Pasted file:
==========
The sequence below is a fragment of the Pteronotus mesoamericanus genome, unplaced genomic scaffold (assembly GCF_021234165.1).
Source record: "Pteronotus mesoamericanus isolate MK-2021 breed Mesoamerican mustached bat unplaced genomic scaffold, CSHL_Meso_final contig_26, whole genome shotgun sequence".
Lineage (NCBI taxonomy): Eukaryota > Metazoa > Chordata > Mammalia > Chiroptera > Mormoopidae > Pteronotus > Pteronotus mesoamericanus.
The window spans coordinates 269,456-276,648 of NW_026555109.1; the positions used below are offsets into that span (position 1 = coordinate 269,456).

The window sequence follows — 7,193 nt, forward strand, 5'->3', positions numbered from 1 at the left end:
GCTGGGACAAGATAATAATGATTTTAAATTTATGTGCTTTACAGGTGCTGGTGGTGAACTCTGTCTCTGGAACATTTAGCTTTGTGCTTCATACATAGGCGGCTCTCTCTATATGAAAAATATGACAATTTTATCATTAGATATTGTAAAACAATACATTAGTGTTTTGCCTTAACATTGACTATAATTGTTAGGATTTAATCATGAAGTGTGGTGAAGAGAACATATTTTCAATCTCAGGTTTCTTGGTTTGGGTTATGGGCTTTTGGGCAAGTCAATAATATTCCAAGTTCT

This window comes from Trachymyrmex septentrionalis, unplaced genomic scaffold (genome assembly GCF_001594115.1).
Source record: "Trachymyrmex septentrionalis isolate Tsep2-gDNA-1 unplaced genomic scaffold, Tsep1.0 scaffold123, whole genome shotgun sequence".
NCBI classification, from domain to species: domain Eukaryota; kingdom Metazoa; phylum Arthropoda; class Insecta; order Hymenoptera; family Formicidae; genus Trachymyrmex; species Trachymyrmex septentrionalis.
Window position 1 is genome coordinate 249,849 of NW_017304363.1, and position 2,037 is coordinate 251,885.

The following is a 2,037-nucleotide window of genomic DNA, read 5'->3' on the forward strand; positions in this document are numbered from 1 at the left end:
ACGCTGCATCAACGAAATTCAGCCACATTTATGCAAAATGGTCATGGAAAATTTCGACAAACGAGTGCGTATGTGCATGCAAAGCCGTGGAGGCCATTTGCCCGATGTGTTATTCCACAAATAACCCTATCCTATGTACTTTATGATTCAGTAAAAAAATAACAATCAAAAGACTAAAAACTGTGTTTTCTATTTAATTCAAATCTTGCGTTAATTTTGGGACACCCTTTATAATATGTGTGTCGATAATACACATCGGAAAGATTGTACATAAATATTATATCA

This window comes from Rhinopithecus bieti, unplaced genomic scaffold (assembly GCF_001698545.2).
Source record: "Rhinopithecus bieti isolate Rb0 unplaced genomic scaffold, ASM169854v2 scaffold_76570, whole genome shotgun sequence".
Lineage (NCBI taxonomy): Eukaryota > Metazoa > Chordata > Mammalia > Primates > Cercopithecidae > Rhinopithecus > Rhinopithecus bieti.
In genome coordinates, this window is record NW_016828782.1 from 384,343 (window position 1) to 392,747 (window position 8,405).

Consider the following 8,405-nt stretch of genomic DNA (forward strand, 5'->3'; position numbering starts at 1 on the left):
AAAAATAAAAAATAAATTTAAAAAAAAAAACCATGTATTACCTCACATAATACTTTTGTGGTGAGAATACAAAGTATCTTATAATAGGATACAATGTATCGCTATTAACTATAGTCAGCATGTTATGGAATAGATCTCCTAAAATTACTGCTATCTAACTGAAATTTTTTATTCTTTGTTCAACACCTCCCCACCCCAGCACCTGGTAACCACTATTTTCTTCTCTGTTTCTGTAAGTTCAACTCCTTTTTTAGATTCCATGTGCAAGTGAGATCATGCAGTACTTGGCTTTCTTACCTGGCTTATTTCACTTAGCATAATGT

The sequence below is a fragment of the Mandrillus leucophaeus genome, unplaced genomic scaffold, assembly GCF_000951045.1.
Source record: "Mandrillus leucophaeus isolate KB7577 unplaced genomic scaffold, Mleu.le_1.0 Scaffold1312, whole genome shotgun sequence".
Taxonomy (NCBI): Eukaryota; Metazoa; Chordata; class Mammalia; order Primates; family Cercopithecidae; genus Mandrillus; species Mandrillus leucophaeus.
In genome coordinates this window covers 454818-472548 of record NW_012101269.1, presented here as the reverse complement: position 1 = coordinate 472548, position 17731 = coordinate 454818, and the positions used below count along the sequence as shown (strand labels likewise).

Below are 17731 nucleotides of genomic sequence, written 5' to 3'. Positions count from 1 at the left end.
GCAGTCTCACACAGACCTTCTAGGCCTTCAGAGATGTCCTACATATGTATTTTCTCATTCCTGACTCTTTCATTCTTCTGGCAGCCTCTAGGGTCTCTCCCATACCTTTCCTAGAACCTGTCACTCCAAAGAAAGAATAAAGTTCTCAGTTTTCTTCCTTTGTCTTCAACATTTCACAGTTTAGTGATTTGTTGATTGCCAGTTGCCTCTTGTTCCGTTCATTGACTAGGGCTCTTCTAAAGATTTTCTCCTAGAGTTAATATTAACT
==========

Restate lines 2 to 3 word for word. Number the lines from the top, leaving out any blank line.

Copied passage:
Source record: "Pteronotus mesoamericanus isolate MK-2021 breed Mesoamerican mustached bat unplaced genomic scaffold, CSHL_Meso_final contig_26, whole genome shotgun sequence".
Lineage (NCBI taxonomy): Eukaryota > Metazoa > Chordata > Mammalia > Chiroptera > Mormoopidae > Pteronotus > Pteronotus mesoamericanus.